CTA Purple Line may see improvement

Alan Yu

Northwestern students and staff may be better sheltered from the elements in Chicago Transit Authority Purple Line stations in the future.

Despite budgetary problems, the CTA is carrying out a study of the North Red and Purple Lines from Belmont station to Linden station to determine how to improve existing facilities, said CTA media relations manager Wanda Taylor. Most stations and bridges have deteriorated, and the power and signal systems are at the end of their service life, according to the CTA’s website.

The CTA’s 2011 budget calls for rehabilitation of stations every 40 years, and Foster and Noyes need upgrades as they have not been rehabilitated since 1964. The Purple Line is better than most other lines as it has only two slow zones, or areas where trains have to slow down due to track conditions.

But NU students and staff who commute regularly on the El said the Purple Line stations need to be renovated. Although the Belmont station now has better lighting, elevators and wider platforms after being renovated this fall, the rest of the North Red and Purple Lines still need improvement.

“Foster and Noyes are in pretty bad shape, ” said Kathleen Geraghty, a research associate in NU’s psychology department. “The roof is leaking, the paint is peeling and the platforms get wet when it rains or snows.”

Evanston officials are also concerned about the poor condition of the viaducts along the Purple Line, especially those at Greenleaf Street, Grove Street and Dempster Street. Ald. Jane Grover (7th) and Ald. Melissa Wynne (3rd) and Intergovernmental Affairs Coordinator Matt Swentkofske attended the CTA board meeting Wednesday to discuss the situation, and the CTA has allocated funds for the replacement of the three viaducts in the 2011 budget, Swentkofske said.

Although the CTA has plans to rehabilitate stations system-wide, its 2011-2015 Capital Improvement Program , which aims to improve the system by measures such as renewing tracks, replacing rail cars and upgrading stations, remains underfunded. Of the $9.4 billion needed, $6.8 billion is still unfunded.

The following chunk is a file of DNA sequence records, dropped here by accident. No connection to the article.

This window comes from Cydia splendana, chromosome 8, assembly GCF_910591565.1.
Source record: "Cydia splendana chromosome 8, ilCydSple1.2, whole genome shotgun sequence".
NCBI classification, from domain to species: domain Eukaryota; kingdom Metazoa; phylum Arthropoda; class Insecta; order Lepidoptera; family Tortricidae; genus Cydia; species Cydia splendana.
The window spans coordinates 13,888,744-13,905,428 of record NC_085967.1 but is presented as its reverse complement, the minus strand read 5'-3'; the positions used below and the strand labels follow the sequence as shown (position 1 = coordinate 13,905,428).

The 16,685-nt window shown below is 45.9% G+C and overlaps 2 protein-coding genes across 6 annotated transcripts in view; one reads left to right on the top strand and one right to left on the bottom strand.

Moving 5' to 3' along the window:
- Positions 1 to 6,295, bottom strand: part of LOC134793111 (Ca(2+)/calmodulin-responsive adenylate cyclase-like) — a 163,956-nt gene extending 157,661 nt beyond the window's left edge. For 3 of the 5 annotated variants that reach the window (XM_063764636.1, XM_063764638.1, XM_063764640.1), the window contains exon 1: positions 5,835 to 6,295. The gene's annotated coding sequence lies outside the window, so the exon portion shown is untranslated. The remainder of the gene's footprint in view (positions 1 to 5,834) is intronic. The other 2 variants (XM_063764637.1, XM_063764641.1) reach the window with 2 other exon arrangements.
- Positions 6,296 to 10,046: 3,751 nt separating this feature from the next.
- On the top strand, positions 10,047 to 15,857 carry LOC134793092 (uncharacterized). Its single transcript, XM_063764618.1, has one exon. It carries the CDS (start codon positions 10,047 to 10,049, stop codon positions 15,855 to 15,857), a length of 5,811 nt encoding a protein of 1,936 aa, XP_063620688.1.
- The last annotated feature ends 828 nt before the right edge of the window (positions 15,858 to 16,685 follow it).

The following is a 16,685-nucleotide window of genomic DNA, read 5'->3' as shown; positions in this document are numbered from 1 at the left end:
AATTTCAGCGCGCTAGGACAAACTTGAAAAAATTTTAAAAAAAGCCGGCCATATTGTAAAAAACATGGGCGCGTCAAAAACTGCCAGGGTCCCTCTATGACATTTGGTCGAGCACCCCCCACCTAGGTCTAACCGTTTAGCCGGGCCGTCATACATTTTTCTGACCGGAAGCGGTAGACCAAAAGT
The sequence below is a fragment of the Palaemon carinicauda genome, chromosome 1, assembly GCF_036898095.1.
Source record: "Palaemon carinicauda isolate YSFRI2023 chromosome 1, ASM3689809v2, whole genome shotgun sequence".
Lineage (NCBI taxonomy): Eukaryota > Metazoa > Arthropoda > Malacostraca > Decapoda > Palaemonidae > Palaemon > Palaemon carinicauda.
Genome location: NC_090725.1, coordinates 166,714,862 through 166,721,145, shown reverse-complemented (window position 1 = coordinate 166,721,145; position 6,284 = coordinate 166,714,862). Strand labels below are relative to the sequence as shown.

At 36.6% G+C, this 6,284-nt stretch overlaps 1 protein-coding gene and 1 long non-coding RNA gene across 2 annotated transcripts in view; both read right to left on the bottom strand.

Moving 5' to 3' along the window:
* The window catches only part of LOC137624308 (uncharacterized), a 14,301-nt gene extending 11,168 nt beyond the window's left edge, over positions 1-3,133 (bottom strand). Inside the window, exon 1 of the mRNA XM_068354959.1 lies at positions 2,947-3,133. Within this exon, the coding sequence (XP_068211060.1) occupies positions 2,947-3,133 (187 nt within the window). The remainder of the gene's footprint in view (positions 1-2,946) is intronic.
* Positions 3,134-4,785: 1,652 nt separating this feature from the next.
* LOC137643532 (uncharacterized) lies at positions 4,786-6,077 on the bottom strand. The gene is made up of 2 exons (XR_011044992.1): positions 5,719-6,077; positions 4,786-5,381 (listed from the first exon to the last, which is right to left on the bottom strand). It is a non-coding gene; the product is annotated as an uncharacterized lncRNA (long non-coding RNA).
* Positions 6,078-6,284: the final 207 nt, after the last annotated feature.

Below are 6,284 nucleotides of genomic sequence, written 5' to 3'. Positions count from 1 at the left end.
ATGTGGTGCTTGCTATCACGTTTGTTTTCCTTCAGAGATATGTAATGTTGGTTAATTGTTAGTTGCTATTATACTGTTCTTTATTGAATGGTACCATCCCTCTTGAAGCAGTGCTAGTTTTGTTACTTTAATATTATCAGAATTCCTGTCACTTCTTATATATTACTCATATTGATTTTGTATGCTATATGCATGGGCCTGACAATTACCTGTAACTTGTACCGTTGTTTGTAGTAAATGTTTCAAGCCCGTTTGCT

Whether the CTA will receive capital funds depends on state and government grants, said Ian Savage, a professor of economics and transportation at NU.

“A lot of capital side for the CTA, in some ways, lives outside of its control, which is the events in Springfield and in Washington,” Savage said. “There hasn’t been a capital financial bill in Springfield for 10 years now, and while there’s been talk of a capital program, which builds roads, transit and schools, how this might be funded was never resolved in the General Assembly.”

However, the CTA is making progress on some reconstruction programs. In early 2011, the CTA plans to finish reconstruction of the Cermak-Chinatown station, where an entrance was damaged in an accident in April 2008, according to Taylor. The reconstructed station, funded by the American Recovery and Reinvestment Act of 2009, will include a new stationhouse, escalator, bike racks, lighting, landscaping and public art.

The Graduate Student Association sent a letter to the city of Evanston last year expressing concern about the “state of disrepair” and “poor conditions” at the Foster and Noyes stations on behalf of NU graduate students, who are given a U-Pass allowing unlimited rides and commute frequently on the El. The GSA appreciates the effort the CTA has put into rehabilitation of its facilities, but the stations along the Purple Line still need improvement, said Kate Bjorkman, president of the association.

“It would be nice if we weren’t rained on standing at Noyes, or Foster for that matter,” Bjorkman said.

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